Sunday, March 1, 2015

I attended a mind blowing talk with Kevin Honeycutt last week and he made a very convincing point about teachers telling our stories.  I've been thinking of starting a blog, but have hesitated because who really wants to read what goes on in my head and in my classroom?  Kevin really made me think: if I don't put it out there, no one can read it.  And if I do just go for it and start posting, maybe, just maybe, someone will come across it and find something of use or some inspiration on a tough day.

Well, here it goes!

15 comments:

  1. You just might be surprised what happens.

    I always wonder how so many people who make the path through our educational system come out with this internal notion of "who really wants to read what goes on in my head and in my classroom?"

    Kudos to you for trying and to Kevin for spreading the word.

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  2. There are so many good ideas that never get spread because we just assume everyone must "already know". So spread some ideas! The ones people know about they'll say -- hey, I do that too! The ones they don't may change their practice.

    So I'm assuming the blog name is a reference to "Somewhere"? If so, tough question -- original broadway cast recording, or Tom Waits cover?

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    Replies
    1. Thank you for your insight!

      Although it could've come from so many places, I chose There's a Place for Us because it is the title of a Carrie Underwood song that I love. I really like that it's so open in what it could mean to whoever comes across it.

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  3. Hi there, I see you've already written more posts :) that's great, and I agree with Mike's comment, so won't repeat it. But I will also add that blogging has made me a more reflective teacher and person, and I hope it can help you with the same.

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  4. Hi Emeri!

    Keep going never stop.

    Share your voice.

    Every voice counts no more or no less than any other.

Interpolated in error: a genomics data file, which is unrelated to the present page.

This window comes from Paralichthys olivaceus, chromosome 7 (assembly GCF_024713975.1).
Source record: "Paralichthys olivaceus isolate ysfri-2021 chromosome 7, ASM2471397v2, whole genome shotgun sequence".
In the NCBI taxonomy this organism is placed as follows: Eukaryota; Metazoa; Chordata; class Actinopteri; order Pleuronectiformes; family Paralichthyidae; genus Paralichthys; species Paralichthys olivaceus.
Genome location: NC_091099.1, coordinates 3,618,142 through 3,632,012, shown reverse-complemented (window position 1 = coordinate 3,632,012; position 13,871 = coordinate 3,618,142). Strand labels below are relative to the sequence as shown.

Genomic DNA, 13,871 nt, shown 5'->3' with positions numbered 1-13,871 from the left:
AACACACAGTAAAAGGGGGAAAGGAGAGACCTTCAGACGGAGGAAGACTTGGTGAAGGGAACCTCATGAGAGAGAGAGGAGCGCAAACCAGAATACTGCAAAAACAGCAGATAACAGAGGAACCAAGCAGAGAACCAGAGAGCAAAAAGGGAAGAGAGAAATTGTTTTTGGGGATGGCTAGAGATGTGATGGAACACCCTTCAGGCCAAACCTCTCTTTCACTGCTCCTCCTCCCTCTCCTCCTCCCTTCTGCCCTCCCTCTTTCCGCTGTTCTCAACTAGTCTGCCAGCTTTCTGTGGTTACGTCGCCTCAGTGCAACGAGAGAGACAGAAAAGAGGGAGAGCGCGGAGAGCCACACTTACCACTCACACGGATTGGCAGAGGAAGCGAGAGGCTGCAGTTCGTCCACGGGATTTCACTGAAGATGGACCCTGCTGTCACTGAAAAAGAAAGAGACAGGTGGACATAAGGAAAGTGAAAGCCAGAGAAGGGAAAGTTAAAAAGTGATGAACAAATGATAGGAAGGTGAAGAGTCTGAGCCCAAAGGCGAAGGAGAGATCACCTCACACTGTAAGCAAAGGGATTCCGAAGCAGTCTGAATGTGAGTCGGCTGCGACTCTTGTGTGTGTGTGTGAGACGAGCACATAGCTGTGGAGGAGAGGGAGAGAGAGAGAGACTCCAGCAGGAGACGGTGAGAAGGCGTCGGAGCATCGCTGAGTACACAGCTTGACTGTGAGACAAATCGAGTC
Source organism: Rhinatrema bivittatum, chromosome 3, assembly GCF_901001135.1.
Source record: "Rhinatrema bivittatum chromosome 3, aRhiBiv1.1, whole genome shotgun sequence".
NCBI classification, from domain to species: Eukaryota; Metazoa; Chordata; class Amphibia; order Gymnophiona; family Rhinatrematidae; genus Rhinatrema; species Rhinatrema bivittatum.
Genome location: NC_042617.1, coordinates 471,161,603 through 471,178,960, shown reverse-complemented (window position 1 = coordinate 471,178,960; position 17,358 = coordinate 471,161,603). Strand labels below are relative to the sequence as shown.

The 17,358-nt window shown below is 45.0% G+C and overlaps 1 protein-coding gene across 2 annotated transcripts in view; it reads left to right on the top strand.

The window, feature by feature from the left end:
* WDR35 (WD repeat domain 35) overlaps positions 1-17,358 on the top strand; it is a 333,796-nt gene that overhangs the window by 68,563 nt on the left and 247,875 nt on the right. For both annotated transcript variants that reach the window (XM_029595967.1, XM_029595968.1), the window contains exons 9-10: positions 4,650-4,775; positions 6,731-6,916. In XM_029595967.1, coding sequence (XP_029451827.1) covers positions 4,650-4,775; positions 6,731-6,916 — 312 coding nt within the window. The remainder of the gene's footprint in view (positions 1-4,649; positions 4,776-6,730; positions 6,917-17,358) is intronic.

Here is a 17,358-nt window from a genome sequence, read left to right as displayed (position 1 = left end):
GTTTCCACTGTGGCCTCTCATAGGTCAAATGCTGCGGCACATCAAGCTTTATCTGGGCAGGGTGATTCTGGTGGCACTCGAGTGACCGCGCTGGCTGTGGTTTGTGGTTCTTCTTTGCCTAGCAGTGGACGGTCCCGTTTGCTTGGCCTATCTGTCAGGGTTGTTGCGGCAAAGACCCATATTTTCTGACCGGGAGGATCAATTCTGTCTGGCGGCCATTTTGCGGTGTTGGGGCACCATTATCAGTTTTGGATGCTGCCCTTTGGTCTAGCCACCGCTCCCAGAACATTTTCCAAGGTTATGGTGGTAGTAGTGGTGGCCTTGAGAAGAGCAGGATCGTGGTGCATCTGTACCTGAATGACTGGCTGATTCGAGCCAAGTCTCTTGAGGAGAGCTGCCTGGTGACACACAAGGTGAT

Thanks

    Simon

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  5. Hi Emeri,

    What all these wise ones said--and how! I was the biggest educator blogger skeptic walking just three years ago, and now I can't imagine my life without it. Here's an example of a post that I started two years ago, and I'm still spinning on these ideas. http://etmoocblog.blogspot.com/2013/01/cycling-philosophy.html

    Only now I've connected with random strangers, and a few have become friends as a result of this work. It's so worth it. Learning is really hard, and teaching is a tougher gig still--share your work:)

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  6. Emeri,

    Please keep writing! Your voice is so valuable in its uniqueness, authenticity and energy. Your ideas are so helpful to your teaching peers, especially new teachers. I'm forwarding your blog to our new teacher institute.

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  7. Welcome to the blogosphere!

    It's hard to tell where readers will come from for any given post. They can surprise you.

    Signed, someone always fascinated by classes

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  8. I totally agree with what everyone here has said. When I work with faculty at my university, I'm always so excited when they start blogging. It's a form of reflective practice that is so important in many types of work but especially so in education. The fact that you publish it and put it out for the world to see is a form of scholarship that should be commended. So, good for you! Keep up the writing!

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  9. Please write. We need to help students become thoughtful citizens and not just passive consumers of corporate propaganda. To do that requires students to learn to write in public. And for that to happen, they need to see us do it too! So welcome to Blogosphere Society of Teachers Using Their Outside (the classroom) Voice!

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  10. The Internet is a big place. If you're not trying to filling up with good things you're not doing your duty. The Internet needs you.

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  11. A little late to the concert, but please add my voice to the choir above. I began blogging in 2004. It was the start of a practice that has repaid me many times over in friends, connections, ideas, some paying gigs (!), and most importantly, a journey of self-discovery that has connected with many other folks on similar journeys.

    Start it, stick with it, tweet it out, comment on other blogs, link to other blogs. Be the network you seek! You will have a perspective on our shared work that no one else will have, and we will all be the better for your sharing that perspective--that story.

    I've always found this excerpt from Scott Rosenberg's book on blogging to be particularly resonant. You may find it helpful as well. (I think the whole book is well worth reading, too.) http://www.salon.com/2009/07/06/scott_rosenberg/

    And yes, welcome to the blogosphere!

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  12. Talking about technology ... I think Google swallowed up the poem I left for you ... here is the podcast, at least ... I lifted a line from your post and carved a poem out it as a gift.
    http://vocaroo.com/i/s0sV36uuVwKj
    Kevin (H, but that H)
    @dogtrax

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  13. In reality, whole IMPORTANT posts you write will go by without anyone bothering to comment. Happens to me all...no...most of the time. But you gotta do the work. If you read Steven Pressfield's Turning Pro, you'll see it doesn't matter. You gotta do the work.

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